What do 140 smiles look like? If you were at the School of Dentistry on Friday, you could see for yourself.
After three days of orientation, the school’s newest students were able to unwind together at lunch, and then pose for class pictures and enjoy an ice cream social. Several members of the 109-student DDS Class of 2023 and 31-student DH Class of 2021 said all the information conveyed had them feeling much better prepared for classes to start next week.
“The amount of information was almost overwhelming,” said Carlie Slover, a member of the DS Class of 2021. “But all the speakers and staff have been really nice. Everyone Is so helpful and really seems to care about us.”
Her classmate Addison Cornett agreed that the sessions had presented a lot of information to absorb, but that all the support made her feel “It will be OK.”
Sessions on Wednesday and Thursday had already covered many areas, from curriculum and support services to making sure students’ smartphones, laptops and other digital devices were synched up to the school’s systems. Friday sessions added thoughts from Dean Marsha Pyle, DDS, MEd, panel discussions by DH and DDS faculty, and an overview of clinical dentistry by Dr. Brett Ferguson, chair of the Departments of Hospital Dentistry and Oral and Maxillofacial Surgery.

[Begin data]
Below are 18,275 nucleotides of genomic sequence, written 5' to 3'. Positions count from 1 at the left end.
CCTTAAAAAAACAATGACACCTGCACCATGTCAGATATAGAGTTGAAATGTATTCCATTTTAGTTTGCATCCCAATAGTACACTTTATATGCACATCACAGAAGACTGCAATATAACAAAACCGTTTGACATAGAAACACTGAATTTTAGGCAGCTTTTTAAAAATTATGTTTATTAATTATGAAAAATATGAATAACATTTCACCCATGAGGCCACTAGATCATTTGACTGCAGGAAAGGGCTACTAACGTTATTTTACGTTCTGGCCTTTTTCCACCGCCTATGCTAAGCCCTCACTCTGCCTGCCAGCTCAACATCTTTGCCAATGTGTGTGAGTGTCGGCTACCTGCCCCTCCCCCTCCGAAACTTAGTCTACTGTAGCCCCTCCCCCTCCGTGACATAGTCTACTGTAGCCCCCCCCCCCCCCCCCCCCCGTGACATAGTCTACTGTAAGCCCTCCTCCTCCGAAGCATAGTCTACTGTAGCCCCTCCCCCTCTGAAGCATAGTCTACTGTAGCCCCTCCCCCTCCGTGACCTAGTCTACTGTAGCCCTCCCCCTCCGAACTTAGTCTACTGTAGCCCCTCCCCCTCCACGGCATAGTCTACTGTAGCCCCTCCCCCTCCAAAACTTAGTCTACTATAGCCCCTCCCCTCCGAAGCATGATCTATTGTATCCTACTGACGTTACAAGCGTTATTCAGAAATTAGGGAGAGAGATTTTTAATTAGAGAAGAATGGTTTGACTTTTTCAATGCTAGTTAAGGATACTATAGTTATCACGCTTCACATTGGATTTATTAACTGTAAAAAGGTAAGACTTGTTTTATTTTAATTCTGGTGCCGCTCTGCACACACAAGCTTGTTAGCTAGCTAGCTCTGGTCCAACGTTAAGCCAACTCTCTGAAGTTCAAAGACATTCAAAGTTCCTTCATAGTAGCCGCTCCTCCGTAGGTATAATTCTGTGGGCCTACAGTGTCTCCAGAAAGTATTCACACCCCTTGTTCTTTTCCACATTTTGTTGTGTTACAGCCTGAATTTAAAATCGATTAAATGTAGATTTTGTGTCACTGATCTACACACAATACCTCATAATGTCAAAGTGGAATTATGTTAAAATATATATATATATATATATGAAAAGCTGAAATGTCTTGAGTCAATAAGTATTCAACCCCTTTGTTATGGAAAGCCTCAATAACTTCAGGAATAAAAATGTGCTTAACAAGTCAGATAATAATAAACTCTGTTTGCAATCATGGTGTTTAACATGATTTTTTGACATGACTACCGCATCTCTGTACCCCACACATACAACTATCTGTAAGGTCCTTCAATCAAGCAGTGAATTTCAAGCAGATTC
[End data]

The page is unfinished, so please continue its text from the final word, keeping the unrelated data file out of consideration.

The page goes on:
Morgan Engelbrecht from St. James, Missouri, DDS Class of 2023, said, “Dr. Ferguson’s session was a highlight. It was great to hear about what we have to look forward to, and about the specialties in dentistry.”
Classmate Ryan Poertner from Blue Springs, Missouri, also said Dr. Ferguson’s presentation was impressive, along with a faculty panel that “fielded a lot of questions and gave us helpful answers.”
Nate Gamache from Ferguson, Kansas, summed up: “The sessions were well paced, with variety and a lot of useful information.”
Besides conveying three days’ worth of information, orientation also settled some butterflies.
Slover moved from Springfield “because I wanted my B.S. degree, and UMKC has the best dental hygiene program in the region.” Being in a new city, she said, meant orientation’s get-acquainted activities were particularly helpful and welcoming for her. She also has housing close to the school, “and I have a roommate who is in the program, which I wanted.”
“I have a heart for helping people, and as a hygienist I’ll be able to help people smile and have confidence,” Slover said.